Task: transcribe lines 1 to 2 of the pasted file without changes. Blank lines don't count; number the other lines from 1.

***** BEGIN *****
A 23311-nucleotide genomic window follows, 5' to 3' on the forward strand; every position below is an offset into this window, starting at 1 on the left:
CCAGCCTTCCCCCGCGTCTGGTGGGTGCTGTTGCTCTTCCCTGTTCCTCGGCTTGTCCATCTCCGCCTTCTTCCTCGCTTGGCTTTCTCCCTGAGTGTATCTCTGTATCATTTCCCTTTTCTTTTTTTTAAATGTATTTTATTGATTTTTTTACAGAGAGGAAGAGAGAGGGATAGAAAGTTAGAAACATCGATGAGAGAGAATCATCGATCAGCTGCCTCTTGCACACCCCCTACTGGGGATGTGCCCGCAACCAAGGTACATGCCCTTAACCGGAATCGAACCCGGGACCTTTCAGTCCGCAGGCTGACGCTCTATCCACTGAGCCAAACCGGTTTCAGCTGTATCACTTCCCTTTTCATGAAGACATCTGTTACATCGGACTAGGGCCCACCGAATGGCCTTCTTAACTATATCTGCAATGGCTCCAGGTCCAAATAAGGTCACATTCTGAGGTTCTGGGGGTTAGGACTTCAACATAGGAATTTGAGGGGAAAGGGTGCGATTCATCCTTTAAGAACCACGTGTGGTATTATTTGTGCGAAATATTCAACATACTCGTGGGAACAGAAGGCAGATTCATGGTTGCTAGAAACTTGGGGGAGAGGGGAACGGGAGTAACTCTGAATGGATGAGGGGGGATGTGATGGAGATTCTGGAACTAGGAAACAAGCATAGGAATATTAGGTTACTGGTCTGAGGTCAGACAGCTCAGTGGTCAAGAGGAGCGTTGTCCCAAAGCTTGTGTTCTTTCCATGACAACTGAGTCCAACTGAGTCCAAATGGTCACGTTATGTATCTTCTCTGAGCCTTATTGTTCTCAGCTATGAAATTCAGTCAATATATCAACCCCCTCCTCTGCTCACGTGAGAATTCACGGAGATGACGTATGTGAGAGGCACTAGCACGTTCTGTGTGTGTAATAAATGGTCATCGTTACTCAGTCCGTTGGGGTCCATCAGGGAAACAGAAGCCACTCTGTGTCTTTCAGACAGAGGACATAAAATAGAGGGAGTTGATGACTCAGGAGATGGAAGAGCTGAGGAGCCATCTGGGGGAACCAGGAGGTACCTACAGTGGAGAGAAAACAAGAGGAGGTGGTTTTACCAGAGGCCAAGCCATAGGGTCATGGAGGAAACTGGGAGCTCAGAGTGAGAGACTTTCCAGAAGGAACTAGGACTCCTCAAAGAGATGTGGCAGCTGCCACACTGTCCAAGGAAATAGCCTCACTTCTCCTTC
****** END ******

A 23311-nucleotide genomic window follows, 5' to 3' on the forward strand; every position below is an offset into this window, starting at 1 on the left:
CCAGCCTTCCCCCGCGTCTGGTGGGTGCTGTTGCTCTTCCCTGTTCCTCGGCTTGTCCATCTCCGCCTTCTTCCTCGCTTGGCTTTCTCCCTGAGTGTATCTCTGTATCATTTCCCTTTTCTTTTTTTTAAATGTATTTTATTGATTTTTTTACAGAGAGGAAGAGAGAGGGATAGAAAGTTAGAAACATCGATGAGAGAGAATCATCGATCAGCTGCCTCTTGCACACCCCCTACTGGGGATGTGCCCGCAACCAAGGTACATGCCCTTAACCGGAATCGAACCCGGGACCTTTCAGTCCGCAGGCTGACGCTCTATCCACTGAGCCAAACCGGTTTCAGCTGTATCACTTCCCTTTTCATGAAGACATCTGTTACATCGGACTAGGGCCCACCGAATGGCCTTCTTAACTATATCTGCAATGGCTCCAGGTCCAAATAAGGTCACATTCTGAGGTTCTGGGGGTTAGGACTTCAACATAGGAATTTGAGGGGAAAGGGTGCGATTCATCCTTTAAGAACCACGTGTGGTATTATTTGTGCGAAATATTCAACATACTCGTGGGAACAGAAGGCAGATTCATGGTTGCTAGAAACTTGGGGGAGAGGGGAACGGGAGTAACTCTGAATGGATGAGGGGGGATGTGATGGAGATTCTGGAACTAGGAAACAAGCATAGGAATATTAGGTTACTGGTCTGAGGTCAGACAGCTCAGTGGTCAAGAGGAGCGTTGTCCCAAAGCTTGTGTTCTTTCCATGACAACTGAGTCCAACTGAGTCCAAATGGTCACGTTATGTATCTTCTCTGAGCCTTATTGTTCTCAGCTATGAAATTCAGTCAATATATCAACCCCCTCCTCTGCTCACGTGAGAATTCACGGAGATGACGTATGTGAGAGGCACTAGCACGTTCTGTGTGTGTAATAAATGGTCATCGTTACTCAGTCCGTTGGGGTCCATCAGGGAAACAGAAGCCACTCTGTGTCTTTCAGACAGAGGACATAAAATAGAGGGAGTTGATGACTCAGGAGATGGAAGAGCTGAGGAGCCATCTGGGGGAACCAGGAGGTACCTACAGTGGAGAGAAAACAAGAGGAGGTGGTTTTACCAGAGGCCAAGCCATAGGGTCATGGAGGAAACTGGGAGCTCAGAGTGAGAGACTTTCCAGAAGGAACTAGGACTCCTCAAAGAGATGTGGCAGCTGCCACACTGTCCAAGGAAATAGCCTCACTTCTCCTTC